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 Table of Contents  
LETTER TO THE EDITOR
Year : 2022  |  Volume : 35  |  Issue : 2  |  Page : 73-74

Disruptive innovation in Japanese medical education: Positive transformation to blended online and on-site clinical clerkship after coronavirus disease 2019


Chiba University School of Medicine, Chiba, Japan, Kiyoshi Shikino, MD, PhD, MHPE, FACP, Department of General Medicine, Chiba University Hospital, Chiba, Japan

Date of Submission04-Oct-2020
Date of Decision30-Nov-2022
Date of Acceptance05-Dec-2022
Date of Web Publication12-Jan-2023

Correspondence Address:
MD Ayaka Takahara
Chiba University School of Medicine, Chiba, Japan, 1-8-1, Inohana, Chuo-ku, Chiba-city, Chiba Pref
Japan
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Source of Support: None, Conflict of Interest: None


DOI: 10.4103/efh.efh_482_20

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How to cite this article:
Takahara A, Shikino K. Disruptive innovation in Japanese medical education: Positive transformation to blended online and on-site clinical clerkship after coronavirus disease 2019. Educ Health 2022;35:73-4

How to cite this URL:
Takahara A, Shikino K. Disruptive innovation in Japanese medical education: Positive transformation to blended online and on-site clinical clerkship after coronavirus disease 2019. Educ Health [serial online] 2022 [cited 2023 Jan 29];35:73-4. Available from: https://educationforhealth.net//text.asp?2022/35/2/73/367618



Dear Editor,

The coronavirus disease 2019 (COVID-19) pandemic has caused significant changes in the system of medical education in Japan, particularly in clinical clerkship practice. Before the pandemic, there was no online clinical clerkship, and all activities were conducted on-site. Because the pandemic suddenly made on-site training difficult, there is a lack of adequate educational resources on the online, including time and material, to prepare content that can complement the conventional curriculum for clinical clerkship, with all clinical educators struggling to adapt. Considering this situation, this letter examines the benefits of online clinical clerkship in Japan.

In the field of medicine, dramatic innovation is difficult,[1] and education is often organized under the traditional apprenticeship system. Due to the lack of educational consideration for the tasks given to learners,[2] under the on-site practice, students often just observed the treatment performed by doctors and had few opportunities to think thoroughly about and actively participate in patient treatment and management. Moreover, discussion took place in the presence of the supervising physician, which affected student interaction. In this context, online clinical clerkship has suddenly advanced to an education based on legitimate peripheral participation,[1] where tasks are presented according to learners' requirements or development, with plentiful opportunities for discussion.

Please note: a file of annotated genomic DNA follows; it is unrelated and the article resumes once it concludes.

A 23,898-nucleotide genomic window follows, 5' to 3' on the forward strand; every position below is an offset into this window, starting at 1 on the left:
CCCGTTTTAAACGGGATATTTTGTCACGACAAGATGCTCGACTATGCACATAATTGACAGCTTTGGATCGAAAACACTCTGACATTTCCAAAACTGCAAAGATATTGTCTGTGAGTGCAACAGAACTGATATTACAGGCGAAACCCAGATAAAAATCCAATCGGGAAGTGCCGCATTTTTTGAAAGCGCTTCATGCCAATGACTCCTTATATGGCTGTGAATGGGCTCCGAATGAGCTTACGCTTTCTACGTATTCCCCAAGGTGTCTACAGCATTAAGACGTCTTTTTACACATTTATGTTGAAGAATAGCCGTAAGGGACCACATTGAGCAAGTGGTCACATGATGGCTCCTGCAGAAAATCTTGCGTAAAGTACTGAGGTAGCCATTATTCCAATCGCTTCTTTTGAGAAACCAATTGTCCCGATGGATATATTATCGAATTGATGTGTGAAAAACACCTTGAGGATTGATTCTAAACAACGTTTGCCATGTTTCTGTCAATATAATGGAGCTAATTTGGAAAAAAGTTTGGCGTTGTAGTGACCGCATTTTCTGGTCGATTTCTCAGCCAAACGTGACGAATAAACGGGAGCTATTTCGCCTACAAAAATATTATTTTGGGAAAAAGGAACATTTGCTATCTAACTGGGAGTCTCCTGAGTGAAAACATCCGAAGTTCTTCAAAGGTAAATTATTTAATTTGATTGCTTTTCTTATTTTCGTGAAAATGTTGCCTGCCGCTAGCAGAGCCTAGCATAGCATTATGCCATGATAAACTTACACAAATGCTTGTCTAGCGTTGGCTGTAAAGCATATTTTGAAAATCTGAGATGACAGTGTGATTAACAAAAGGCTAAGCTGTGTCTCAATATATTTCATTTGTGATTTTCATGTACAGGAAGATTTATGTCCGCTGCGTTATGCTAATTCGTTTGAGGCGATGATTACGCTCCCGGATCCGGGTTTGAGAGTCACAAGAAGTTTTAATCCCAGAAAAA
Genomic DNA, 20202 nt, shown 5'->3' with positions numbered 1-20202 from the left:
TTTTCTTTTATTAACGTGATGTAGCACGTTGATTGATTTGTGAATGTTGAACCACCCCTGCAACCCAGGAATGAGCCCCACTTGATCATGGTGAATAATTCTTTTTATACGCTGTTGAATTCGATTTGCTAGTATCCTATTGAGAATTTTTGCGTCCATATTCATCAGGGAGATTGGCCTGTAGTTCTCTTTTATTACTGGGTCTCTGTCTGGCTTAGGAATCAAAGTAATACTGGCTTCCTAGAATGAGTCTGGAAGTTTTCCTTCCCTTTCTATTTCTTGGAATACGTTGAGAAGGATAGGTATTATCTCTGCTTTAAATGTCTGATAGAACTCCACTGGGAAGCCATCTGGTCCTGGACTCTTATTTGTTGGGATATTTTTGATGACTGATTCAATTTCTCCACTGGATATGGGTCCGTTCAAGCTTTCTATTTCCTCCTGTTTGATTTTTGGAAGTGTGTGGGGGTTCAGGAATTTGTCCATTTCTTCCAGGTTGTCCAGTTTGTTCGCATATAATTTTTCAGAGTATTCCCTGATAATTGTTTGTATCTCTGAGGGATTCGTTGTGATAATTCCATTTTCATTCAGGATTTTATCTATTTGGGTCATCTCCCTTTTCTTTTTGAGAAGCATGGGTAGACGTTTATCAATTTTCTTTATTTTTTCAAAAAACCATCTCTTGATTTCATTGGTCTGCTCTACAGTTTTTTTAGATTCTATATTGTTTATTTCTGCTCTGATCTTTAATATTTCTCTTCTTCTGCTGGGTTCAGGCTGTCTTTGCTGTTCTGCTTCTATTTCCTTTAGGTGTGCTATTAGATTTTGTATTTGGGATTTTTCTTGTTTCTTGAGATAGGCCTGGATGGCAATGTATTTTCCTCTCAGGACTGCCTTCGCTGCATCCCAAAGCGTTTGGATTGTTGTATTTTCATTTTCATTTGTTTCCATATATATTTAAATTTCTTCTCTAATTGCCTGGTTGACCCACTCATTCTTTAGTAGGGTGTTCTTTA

Online clinical clerkship has promoted collaborative learning and brought numerous improvements.[3] First, learners are able to suggest treatments and gain a sense of engaging in the practice. The online environment makes it easier for students to express their opinions, especially for those who are not good at speaking up on-site or who need more time to think. Therefore, it is expected that clinical learning will increase as every student will be able to study independently. Second, through discussion, students can observe their colleagues' progress. This can increase their motivation, helping them learn how to teach and obtain skills necessary for lifelong learning and teamwork.

In the post-COVID-19 era, clinical practice at the bedside is expected to resume, although it will never be the same. As some procedures can be learned only at the bedside, they must be learned on-site. However, students can retain a sense of engaging in the practice and learn more efficiently by engaging in discussions about patients and lectures online. We hope that the introduction of such “new-normal” blended online and on-site clinical clerkship will lead to disruptive innovation in medical education.

Financial support and sponsorship

Nil.

Conflicts of interest

There are no conflicts of interest.



 
  References Top

1.
Christensen CM, Grossman JH, Hwang J. The innovator's Prescription: A Disruptive Solution for Health Care. New York: McGraw Hill; 2009.  Back to cited text no. 1
    
2.
Lave J, Wenger E. Situated Learning: Legitimate Peripheral Participation. Cambridge, NY: Cambridge University Press; 1991.  Back to cited text no. 2
    
3.
Ross MT, Cameron HS. Peer assisted learning: A planning and implementation framework: AMEE Guide no. 30. Med Teach 2007;29:527-45.  Back to cited text no. 3
    




 

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